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phyeinstein_c
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my teacher says that vectors can be translates which is fine... but hw can they be moved paralaly without couple acting on it//??
my teacher says that vectors can be translates which is fine... but hw can they be moved paralaly without couple acting on it//??
but if velocity vector mover parallaly from one end of a rigid body (not point mass) then it generates torque right??
but if velocity vector mover parallaly from one end of a rigid body (not point mass) then it generates torque right??
ok sry by torque i meant rotation.... velocity will be uniform is a case... but when the vector has been taken to one end of the body.. it shud rotate...couple will act only for forces right.
In applying the concept you may wish to distinguish between an individual arrow, and the class it represents. maybe this is what you call free and bound vectors, but i have never heard of them.
In applying the concept you may wish to distinguish between an individual arrow, and the class it represents. maybe this is what you call free and bound vectors, but i have never heard of them.
Let us start again at the beginning.
What system are you describing?
Is your rigid body translating or rotating about a pivot?
neither did i ever hear of such bounded vectors.... in any VECTOR by definition its only REPRESENTATION of magnitude and direction..... hw does it matter if it is bounded or unbounded or free....a mathematician will not understand a word you guys are saying. mathematically a vector in Euclidean space is an equivalence class of parallel arrows all with same direction and magnitude, and all having different endpoints. Any one of those arrows represents the vector. In that sense we say vectors can be translated. Some say more abstractly that a vector IS a translation of space, and is represented by the arrow drawn from any point to its translated image.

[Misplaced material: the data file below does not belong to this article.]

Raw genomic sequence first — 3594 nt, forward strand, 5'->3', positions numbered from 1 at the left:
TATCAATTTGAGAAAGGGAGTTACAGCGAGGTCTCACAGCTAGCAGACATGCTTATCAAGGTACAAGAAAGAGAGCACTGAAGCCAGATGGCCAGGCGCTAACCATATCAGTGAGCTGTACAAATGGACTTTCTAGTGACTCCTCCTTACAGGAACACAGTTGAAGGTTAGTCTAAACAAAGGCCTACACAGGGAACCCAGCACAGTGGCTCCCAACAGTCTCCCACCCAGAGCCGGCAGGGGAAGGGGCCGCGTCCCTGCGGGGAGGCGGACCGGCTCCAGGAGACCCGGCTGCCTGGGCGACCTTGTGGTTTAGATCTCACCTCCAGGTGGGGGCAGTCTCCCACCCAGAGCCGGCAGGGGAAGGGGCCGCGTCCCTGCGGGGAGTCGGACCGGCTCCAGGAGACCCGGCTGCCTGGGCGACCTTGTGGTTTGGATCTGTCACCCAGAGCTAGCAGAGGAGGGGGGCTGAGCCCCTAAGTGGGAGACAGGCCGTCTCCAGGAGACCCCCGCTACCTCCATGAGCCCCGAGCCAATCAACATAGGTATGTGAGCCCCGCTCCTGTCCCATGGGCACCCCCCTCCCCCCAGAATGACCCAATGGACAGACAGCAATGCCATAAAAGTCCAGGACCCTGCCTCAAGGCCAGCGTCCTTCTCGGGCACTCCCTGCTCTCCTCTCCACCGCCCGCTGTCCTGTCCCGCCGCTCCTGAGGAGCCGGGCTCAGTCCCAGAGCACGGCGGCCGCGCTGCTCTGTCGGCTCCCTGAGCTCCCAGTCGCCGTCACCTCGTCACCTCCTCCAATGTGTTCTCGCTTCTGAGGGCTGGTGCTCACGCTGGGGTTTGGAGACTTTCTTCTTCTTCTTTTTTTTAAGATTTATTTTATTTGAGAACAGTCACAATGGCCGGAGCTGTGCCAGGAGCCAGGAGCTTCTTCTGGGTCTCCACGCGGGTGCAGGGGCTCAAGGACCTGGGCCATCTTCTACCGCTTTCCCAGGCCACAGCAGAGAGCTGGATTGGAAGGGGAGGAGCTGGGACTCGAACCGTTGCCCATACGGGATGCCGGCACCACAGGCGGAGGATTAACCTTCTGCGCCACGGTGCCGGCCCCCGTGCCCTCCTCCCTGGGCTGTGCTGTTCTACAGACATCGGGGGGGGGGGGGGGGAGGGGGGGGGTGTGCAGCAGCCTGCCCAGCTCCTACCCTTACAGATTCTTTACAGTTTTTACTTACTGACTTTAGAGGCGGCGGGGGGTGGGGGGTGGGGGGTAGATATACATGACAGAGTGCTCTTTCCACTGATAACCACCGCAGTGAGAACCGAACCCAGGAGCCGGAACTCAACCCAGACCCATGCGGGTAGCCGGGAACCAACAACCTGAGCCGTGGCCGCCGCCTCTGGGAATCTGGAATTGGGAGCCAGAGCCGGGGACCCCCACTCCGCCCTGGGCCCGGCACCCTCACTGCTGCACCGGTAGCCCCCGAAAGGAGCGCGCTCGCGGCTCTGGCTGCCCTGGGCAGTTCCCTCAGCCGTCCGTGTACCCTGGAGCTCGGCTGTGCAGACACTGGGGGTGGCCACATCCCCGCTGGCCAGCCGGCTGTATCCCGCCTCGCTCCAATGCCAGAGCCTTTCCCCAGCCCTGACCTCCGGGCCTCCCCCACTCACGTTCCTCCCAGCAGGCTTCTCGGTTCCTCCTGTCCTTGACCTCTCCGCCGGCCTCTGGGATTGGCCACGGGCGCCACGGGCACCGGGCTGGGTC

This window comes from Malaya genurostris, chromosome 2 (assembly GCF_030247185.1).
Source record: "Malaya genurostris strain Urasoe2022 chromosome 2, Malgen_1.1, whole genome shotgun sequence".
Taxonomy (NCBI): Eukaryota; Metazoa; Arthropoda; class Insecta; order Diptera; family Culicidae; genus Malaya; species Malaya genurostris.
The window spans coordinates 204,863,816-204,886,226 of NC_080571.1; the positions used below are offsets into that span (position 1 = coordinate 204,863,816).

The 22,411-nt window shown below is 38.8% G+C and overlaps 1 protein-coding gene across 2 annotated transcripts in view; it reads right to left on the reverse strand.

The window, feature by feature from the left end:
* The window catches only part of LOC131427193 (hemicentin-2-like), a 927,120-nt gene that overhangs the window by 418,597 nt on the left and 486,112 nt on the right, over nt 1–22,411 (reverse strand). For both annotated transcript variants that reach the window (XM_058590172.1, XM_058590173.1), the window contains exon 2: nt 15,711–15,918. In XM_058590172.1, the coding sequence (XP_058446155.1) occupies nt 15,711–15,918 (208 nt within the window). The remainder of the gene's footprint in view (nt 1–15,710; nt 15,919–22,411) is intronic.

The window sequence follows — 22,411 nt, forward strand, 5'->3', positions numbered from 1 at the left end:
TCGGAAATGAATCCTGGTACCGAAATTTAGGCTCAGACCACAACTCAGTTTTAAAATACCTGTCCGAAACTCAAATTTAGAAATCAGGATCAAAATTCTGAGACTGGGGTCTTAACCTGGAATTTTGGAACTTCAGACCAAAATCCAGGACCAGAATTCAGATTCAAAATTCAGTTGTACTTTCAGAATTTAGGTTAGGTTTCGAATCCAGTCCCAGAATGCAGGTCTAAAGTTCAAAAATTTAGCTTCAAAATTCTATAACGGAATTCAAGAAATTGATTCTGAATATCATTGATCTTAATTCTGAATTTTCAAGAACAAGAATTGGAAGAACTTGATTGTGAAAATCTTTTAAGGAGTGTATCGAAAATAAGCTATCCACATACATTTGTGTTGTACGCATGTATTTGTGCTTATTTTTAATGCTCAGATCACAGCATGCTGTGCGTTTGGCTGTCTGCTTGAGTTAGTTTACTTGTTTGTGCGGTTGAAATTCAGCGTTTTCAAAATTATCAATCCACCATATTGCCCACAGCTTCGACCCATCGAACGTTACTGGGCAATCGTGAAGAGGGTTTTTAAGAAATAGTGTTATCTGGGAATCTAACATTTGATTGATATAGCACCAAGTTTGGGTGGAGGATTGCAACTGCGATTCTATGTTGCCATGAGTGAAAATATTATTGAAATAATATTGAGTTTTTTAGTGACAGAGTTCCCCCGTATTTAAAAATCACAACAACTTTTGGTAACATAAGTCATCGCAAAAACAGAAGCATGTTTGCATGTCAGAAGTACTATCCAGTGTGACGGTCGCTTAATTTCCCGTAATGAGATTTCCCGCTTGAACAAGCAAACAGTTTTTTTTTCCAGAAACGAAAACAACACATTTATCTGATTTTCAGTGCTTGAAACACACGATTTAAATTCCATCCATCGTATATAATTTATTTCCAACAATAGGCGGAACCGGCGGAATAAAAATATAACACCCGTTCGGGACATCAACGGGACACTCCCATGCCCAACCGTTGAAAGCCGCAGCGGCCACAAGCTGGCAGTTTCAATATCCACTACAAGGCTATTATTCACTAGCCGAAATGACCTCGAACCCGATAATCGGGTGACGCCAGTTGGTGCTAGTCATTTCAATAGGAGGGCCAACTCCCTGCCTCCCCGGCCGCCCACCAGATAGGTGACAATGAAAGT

In applying the concept you may wish to distinguish between an individual arrow, and the class it represents. maybe this is what you call free and bound vectors, but i have never heard of them.
I chime in here because i thought maybe your teacher is a mathematician and does not know what you are talking about either.
can u discuss some cases (examples) of the 2 cases u metioned..hi mathwonk!
i'm sorry to disillusion you, but wikipedia has heard of them, see http://en.wikipedia.org/wiki/Euclidean_vector" [Broken] …
As an arrow in Euclidean space, a vector possesses a definite initial point and terminal point. Such a vector is called a bound vector. When only the magnitude and direction of the vector matter, then the particular initial point is of no importance, and the vector is called a free vector.
(though it then seems to get lost, see http://en.wikipedia.org/wiki/Euclidean_vector#In_Cartesian_space" )
in any VECTOR by definition its only REPRESENTATION of magnitude and direction
ohkk thats there but how does it matter in physics... the result of both is u have had the same displacement and u will have the same velocity etc. during both kind of journey.